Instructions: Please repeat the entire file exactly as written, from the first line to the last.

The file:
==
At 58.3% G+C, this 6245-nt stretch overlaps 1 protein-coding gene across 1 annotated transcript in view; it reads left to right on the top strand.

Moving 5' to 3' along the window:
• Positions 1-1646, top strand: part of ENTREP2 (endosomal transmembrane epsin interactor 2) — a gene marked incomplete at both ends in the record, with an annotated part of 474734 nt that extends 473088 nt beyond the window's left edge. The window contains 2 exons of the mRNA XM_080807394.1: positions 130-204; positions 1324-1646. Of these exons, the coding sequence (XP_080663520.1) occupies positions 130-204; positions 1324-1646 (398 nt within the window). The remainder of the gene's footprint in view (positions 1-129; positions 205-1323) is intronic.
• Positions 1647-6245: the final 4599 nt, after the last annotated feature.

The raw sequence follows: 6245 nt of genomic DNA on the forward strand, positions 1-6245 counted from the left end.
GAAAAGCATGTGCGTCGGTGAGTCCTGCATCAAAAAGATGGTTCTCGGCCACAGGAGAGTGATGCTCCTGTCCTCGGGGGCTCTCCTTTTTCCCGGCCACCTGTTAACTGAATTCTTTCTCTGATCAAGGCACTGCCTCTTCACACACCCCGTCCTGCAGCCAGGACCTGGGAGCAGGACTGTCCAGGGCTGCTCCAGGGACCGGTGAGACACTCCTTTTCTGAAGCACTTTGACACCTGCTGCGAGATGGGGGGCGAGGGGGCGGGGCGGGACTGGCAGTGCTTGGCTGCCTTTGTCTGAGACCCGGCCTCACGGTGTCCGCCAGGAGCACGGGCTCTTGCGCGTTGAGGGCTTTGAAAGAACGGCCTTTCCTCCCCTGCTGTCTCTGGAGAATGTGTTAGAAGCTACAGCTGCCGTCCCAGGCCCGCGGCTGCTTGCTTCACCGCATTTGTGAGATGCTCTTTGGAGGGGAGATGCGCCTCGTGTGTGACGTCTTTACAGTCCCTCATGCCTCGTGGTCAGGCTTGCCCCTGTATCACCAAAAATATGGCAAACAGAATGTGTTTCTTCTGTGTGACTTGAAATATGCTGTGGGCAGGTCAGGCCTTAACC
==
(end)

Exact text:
At 58.3% G+C, this 6245-nt stretch overlaps 1 protein-coding gene across 1 annotated transcript in view; it reads left to right on the top strand.

Moving 5' to 3' along the window:
• Positions 1-1646, top strand: part of ENTREP2 (endosomal transmembrane epsin interactor 2) — a gene marked incomplete at both ends in the record, with an annotated part of 474734 nt that extends 473088 nt beyond the window's left edge. The window contains 2 exons of the mRNA XM_080807394.1: positions 130-204; positions 1324-1646. Of these exons, the coding sequence (XP_080663520.1) occupies positions 130-204; positions 1324-1646 (398 nt within the window). The remainder of the gene's footprint in view (positions 1-129; positions 205-1323) is intronic.
• Positions 1647-6245: the final 4599 nt, after the last annotated feature.

The raw sequence follows: 6245 nt of genomic DNA on the forward strand, positions 1-6245 counted from the left end.
GAAAAGCATGTGCGTCGGTGAGTCCTGCATCAAAAAGATGGTTCTCGGCCACAGGAGAGTGATGCTCCTGTCCTCGGGGGCTCTCCTTTTTCCCGGCCACCTGTTAACTGAATTCTTTCTCTGATCAAGGCACTGCCTCTTCACACACCCCGTCCTGCAGCCAGGACCTGGGAGCAGGACTGTCCAGGGCTGCTCCAGGGACCGGTGAGACACTCCTTTTCTGAAGCACTTTGACACCTGCTGCGAGATGGGGGGCGAGGGGGCGGGGCGGGACTGGCAGTGCTTGGCTGCCTTTGTCTGAGACCCGGCCTCACGGTGTCCGCCAGGAGCACGGGCTCTTGCGCGTTGAGGGCTTTGAAAGAACGGCCTTTCCTCCCCTGCTGTCTCTGGAGAATGTGTTAGAAGCTACAGCTGCCGTCCCAGGCCCGCGGCTGCTTGCTTCACCGCATTTGTGAGATGCTCTTTGGAGGGGAGATGCGCCTCGTGTGTGACGTCTTTACAGTCCCTCATGCCTCGTGGTCAGGCTTGCCCCTGTATCACCAAAAATATGGCAAACAGAATGTGTTTCTTCTGTGTGACTTGAAATATGCTGTGGGCAGGTCAGGCCTTAACC